“I have chosen to focus on human forms for many reasons, firstly the shape of an object is rapidly changed underwater and if you begin with an abstract form it generally becomes completely unrecognizable very quickly.”

Underwater Sculpture

“Also, I am trying to portray how human intervention or interaction with nature can be positive and sustainable, an icon of how we can live in a symbiotic relationship with nature. Finally  I believe we have to address some of the crucial problems occurring in our oceans at this moment in time and by using human forms I can connect with a wider audience.”

Underwater Sculpture

Securing sustainable sculptures under the sea is a complicated process. First, Taylor must anticipate the aesthetic changes of viewing his work through water.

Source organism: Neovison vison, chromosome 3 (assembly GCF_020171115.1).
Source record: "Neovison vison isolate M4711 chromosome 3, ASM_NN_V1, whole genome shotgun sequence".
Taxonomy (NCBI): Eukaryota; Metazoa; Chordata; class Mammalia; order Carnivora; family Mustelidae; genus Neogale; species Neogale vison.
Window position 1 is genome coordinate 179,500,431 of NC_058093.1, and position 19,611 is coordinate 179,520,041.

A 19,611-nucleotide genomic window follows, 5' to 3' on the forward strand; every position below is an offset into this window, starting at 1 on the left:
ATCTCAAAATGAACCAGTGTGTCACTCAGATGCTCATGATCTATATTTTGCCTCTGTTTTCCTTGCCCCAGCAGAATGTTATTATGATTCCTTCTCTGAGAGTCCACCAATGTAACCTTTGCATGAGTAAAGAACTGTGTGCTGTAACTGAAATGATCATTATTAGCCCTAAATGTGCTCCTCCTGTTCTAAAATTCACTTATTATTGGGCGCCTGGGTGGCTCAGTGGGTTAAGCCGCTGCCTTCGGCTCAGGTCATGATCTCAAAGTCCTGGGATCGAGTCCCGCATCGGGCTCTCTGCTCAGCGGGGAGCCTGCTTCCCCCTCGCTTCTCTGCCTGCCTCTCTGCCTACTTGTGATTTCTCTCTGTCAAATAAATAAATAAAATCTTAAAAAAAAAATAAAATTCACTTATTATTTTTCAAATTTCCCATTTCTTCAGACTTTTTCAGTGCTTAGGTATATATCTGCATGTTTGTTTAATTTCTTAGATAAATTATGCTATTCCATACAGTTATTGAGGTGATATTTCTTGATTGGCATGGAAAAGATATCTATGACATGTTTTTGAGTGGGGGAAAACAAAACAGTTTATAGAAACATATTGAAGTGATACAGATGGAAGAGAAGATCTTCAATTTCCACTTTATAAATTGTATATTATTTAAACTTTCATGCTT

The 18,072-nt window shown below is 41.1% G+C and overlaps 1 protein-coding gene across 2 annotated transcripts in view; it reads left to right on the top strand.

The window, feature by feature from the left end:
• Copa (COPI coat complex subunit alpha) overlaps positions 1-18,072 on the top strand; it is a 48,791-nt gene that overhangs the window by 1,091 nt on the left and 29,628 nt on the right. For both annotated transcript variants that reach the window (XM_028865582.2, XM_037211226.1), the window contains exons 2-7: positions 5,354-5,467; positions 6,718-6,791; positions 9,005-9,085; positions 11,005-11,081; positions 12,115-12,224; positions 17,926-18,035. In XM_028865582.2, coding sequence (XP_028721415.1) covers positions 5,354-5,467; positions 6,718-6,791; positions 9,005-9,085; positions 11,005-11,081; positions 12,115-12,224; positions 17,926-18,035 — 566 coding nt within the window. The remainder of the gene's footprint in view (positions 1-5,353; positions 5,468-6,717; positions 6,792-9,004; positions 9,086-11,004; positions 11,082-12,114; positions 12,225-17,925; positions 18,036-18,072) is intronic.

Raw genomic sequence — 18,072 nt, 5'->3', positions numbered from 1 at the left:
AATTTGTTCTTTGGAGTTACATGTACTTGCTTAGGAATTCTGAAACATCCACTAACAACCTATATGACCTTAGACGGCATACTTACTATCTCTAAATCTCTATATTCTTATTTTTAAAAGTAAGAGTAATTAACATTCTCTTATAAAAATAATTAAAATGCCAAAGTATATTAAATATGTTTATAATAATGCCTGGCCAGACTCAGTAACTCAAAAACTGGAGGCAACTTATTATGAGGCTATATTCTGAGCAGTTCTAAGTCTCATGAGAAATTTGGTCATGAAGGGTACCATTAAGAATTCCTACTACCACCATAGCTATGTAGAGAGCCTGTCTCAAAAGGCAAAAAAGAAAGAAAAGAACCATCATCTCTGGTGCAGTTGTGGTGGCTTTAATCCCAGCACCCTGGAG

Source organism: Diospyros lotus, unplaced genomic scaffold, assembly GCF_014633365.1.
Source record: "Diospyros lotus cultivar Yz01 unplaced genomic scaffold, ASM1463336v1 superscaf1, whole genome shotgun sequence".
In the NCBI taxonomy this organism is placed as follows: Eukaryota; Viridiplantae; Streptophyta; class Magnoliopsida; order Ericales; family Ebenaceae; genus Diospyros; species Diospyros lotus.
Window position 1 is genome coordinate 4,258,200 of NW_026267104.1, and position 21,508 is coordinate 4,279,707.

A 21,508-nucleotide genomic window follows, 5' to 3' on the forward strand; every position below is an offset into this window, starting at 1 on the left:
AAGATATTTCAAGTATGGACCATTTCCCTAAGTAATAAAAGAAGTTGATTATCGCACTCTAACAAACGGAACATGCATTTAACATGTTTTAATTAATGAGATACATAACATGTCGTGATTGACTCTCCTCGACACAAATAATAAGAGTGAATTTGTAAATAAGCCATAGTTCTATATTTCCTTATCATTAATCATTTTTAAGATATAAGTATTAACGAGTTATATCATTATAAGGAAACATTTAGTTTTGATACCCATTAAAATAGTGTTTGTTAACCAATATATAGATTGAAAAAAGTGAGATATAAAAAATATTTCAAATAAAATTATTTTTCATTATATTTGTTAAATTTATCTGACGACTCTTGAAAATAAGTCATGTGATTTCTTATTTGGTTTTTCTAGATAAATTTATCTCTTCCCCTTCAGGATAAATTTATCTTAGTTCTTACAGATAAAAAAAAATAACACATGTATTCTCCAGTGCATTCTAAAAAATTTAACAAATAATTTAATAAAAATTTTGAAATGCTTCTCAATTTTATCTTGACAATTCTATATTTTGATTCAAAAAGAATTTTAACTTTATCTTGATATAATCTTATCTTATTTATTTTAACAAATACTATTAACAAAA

Underwater Artist 7

“The experience of being underwater is vastly different from that of being on land. Objects appear twenty five percent larger underwater, and as a consequence they also appear closer. Colors alter as light is absorbed and reflected at different rates, with the depth of the water affecting this further. The light source in water is from the surface, this produces kaleidoscopic effects governed by water movement, currents and turbulence. Water is a malleable medium in which to travel enabling the viewer to become active in their engagement with the work. The large number of angles and perspectives from which the sculptures can be viewed increase dramatically the unique experience of encountering the works.”

Underwater Sculpture